Here's something you may not know about Bill Cosby.
"He orders lunch for everyone," Robert Townsend said when I reached him in Los Angeles by phone. "Usually somebody like a production assistant does that. But he will call the restaurant himself and make the order for the whole crew. You can hear the people on the other end of the phone laughing and he'll be like (mimicking Cosby): 'Take your time, don't drop the phone. It is me. Don't drop the phone.'"
Townsend (born and raised in Chicago) has known Cosby for some 20 years. Most recently he directed the Comedy Central special "Bill Cosby...Far From Finished," which debuted last week and repeats at 9 p.m. Sunday on TV Land. The special is also available on DVD.
To my embarrassment, it occurred to me that I rarely think about the people who direct comedy specials. Townsend also directed Eddie Murphy's 1987 concert film "Raw."
"You've got one man on stage and six cameras," Townsend told me. "It's an easy assignment. I'm just in the control room laughing. With Mr. Cosby, it was a chance to work with a legend again."
The pair first collaborated on Townsend's 1993 superhero comedy "The Meteor Man." Cosby agreed to work for a mere $100 a day. "He just wanted to make sure he was paid in cash because he said, 'I know you have credit cards'" — a reference to Townsend's breakthrough film "Hollywood Shuffle," which was largely financed on the plastic in his wallet.
I've been thinking about "Hollywood Shuffle" a lot lately. Watching the 1987 indie again, it remains as sharp as ever in its satire of Hollywood's shabby treatment of black actors. The "Sneakin' in the Movies" segment alone may be one of best parodies of its kind. Townsend is just so economical with the way he zings an entire gallery of targets, from the chin-stroking of the old "Siskel & Ebert" show to the way audiences actually talk about movies.
Consider this assessment of a "Dirty Harry"-esque actioner. Instead of giving the movie a thumbs up or thumbs down: "We both gave 'Dirty Larry' the finger." Why? Because "the crooks wait for Larry to go in his jacket, pull out a big-(expletive) gun — what they think he was looking for? His American Express card?" The full 10-minute segment is on YouTube. Go watch it, I'll wait.
"All the auditions people were getting at the time were for pimps and muggers and slaves," Townsend told me. "There were no characters of dignity. You didn't have movies with Denzel Washington where he's the top cop handling business.
"Some of that stuff is still going on. I'll have actors come up to me and say, 'Man, when "Hollywood Shuffle" came out I wasn't in the business, but now I really get it.' Because even though people are more politically correct now, they still have those roles where the dialogue is written a little jive."
When I asked Townsend about the notable absence of black women on "Saturday Night Live," he seemed reluctant to step into the fray. In a way, you can't blame him. Current cast member Kenan Thompson was asked the same thing earlier this month and ended up sounding borderline ridiculous when he commented that the show's producers "just never find ones that are ready."
There are problems of perception that go beyond the kinds of roles available to actors of color. When the Los Angeles Times asked Universal's head of distribution about "The Best Man Holiday" beating projections (opening weekend it made $30 million, nearly twice the movie's budget), the response was yet more foot-in-mouth-itis: "I would never have thought in my most non-lucid moment to expect this."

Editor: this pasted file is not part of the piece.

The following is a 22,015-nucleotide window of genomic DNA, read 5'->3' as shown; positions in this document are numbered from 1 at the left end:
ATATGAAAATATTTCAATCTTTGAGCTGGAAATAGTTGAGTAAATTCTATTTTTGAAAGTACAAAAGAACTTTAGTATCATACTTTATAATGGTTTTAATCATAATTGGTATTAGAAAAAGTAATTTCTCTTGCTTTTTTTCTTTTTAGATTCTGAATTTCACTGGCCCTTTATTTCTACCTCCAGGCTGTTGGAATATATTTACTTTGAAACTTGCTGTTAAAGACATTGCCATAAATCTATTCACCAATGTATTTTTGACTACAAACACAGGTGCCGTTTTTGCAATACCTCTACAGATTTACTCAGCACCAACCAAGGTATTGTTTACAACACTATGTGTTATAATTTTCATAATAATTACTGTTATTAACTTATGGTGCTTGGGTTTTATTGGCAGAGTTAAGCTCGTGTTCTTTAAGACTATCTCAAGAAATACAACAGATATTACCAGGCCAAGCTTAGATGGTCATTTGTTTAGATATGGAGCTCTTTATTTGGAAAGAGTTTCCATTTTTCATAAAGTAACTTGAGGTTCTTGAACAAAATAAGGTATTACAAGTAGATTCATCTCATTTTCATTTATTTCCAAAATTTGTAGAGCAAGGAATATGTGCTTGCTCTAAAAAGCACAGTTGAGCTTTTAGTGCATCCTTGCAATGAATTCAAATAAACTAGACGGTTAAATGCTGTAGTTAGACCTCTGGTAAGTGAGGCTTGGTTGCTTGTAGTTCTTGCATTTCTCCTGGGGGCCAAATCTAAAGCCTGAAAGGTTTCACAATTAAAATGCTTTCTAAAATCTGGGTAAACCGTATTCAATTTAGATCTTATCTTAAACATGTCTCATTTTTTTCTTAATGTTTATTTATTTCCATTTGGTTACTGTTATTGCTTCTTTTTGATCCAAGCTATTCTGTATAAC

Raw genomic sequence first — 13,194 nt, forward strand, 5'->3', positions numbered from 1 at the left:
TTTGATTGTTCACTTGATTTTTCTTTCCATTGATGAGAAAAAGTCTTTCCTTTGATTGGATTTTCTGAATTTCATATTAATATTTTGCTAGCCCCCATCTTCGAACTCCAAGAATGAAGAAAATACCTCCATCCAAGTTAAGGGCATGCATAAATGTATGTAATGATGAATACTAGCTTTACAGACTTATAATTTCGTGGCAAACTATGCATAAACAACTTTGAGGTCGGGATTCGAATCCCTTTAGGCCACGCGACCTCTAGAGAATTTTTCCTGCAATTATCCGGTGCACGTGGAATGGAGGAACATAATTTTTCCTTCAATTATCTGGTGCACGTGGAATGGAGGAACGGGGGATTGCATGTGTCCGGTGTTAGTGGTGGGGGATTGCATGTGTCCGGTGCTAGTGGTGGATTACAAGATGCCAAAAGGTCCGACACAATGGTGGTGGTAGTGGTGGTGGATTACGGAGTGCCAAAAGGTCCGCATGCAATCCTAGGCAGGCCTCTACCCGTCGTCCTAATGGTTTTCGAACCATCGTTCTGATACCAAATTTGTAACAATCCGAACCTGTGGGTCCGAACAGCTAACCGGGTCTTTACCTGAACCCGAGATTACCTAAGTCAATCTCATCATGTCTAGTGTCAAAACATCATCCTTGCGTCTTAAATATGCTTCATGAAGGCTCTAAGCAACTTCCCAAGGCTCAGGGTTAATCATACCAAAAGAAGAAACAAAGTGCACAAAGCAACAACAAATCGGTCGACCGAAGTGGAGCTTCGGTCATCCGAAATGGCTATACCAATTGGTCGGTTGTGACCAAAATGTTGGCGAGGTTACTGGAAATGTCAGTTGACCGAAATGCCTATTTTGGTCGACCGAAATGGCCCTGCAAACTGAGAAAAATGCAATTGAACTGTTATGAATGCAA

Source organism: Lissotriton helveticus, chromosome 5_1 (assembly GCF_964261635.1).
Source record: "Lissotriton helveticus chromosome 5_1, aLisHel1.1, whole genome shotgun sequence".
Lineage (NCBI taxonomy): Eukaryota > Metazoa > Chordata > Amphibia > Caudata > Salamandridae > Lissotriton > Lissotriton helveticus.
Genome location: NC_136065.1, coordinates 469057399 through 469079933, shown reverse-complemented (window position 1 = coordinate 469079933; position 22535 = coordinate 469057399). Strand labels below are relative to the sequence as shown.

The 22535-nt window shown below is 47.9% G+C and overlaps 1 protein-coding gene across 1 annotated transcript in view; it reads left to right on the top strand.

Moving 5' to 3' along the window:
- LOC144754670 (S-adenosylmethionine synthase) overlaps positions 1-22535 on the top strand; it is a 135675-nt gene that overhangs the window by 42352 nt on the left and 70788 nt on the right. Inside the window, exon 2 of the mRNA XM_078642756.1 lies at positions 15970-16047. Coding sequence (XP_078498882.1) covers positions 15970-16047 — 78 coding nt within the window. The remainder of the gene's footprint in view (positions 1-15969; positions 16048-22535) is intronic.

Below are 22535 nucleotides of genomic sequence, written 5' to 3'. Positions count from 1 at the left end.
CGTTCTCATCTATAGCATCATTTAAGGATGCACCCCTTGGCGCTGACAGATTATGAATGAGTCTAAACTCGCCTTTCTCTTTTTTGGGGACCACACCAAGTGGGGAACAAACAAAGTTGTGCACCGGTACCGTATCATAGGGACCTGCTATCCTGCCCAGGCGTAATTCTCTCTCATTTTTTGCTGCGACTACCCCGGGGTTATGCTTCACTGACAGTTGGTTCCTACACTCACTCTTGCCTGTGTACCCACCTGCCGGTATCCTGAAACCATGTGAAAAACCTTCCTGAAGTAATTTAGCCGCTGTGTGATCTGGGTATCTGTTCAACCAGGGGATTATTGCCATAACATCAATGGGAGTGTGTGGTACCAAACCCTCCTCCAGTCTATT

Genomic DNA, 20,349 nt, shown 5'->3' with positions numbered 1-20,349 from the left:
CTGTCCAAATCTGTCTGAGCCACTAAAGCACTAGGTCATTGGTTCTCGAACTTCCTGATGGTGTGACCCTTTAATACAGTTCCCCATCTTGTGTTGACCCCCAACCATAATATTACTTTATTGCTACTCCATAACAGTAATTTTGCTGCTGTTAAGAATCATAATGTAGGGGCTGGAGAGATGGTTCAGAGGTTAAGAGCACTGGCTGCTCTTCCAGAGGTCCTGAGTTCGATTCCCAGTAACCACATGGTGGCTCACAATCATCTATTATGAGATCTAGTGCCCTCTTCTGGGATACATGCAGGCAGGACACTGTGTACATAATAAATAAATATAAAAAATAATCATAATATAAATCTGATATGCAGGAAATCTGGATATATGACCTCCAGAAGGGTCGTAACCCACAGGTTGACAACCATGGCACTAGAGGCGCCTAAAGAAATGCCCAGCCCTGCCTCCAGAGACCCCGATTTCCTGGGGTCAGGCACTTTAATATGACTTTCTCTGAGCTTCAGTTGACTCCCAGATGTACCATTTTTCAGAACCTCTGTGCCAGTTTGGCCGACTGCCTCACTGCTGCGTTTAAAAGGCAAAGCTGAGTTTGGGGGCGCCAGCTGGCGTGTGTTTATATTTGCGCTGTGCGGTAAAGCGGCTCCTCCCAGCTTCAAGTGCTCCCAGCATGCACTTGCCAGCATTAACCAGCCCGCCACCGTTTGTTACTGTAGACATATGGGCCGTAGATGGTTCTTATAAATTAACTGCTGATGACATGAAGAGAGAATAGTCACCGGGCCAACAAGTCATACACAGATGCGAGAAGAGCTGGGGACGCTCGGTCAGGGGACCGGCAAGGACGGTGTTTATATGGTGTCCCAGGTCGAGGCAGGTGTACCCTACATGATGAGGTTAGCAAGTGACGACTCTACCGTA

Which is a weird mindset, right? "It enables the fluke-ifying of every success by a black filmmaker, or female filmmaker, or filmmaker who makes a movie about women or people of color," wrote NPR's pop culture blogger Linda Holmes. "There's really no such thing, after all, as a film 'overperforming.' The film makes what the film makes; that is a tangible thing that exists in reality, and it happens, and then you measure it."
Or as my Tribune colleague Michael Phillips pointed out last week: "The audience is there, and the audience, really, is plural, though in the subgenre of African-American ensemble projects, both hits and misses are analyzed unduly, because there aren't enough of them."
"Hollywood Shuffle" and its happily caustic social commentary may be Townsend's most significant legacy as a filmmaker, but I sensed a cautiousness from him when we spoke about the state of things today.
That probably makes good business sense, when potentially burning studio bridges is the last thing any filmmaker wants. (Townsend shot his upcoming feature, the basketball-themed romantic comedy "Playin' For Love," in Miami earlier this year.)
These days he's been writing a one-man show about life growing up on the West Side in K-Town, when he juggled high school with classes at Second City.
And then there's the story of Townsend almost getting cast on "SNL" in 1980.
"I had a really great audition, doing all my characters, and I didn't get it. And I was really disappointed. And then a book about 'Saturday Night Live' comes out ("Live From New York") and I come to find out there was a big fight over Robert Townsend because Jean Doumanian (who was briefly the show's producer) wanted me. And in the 11th hour they went with Eddie Murphy.
"When I was a little kid," he told me, "my name was TV Guide because I was like a human TiVo. I could do all the shows on television. I was a character machine. So when I went to Second City I was like, oh, I'm at home. The people there wanted me to join one of their productions, but my mother was like, 'You're going to college!' So I went to Illinois State.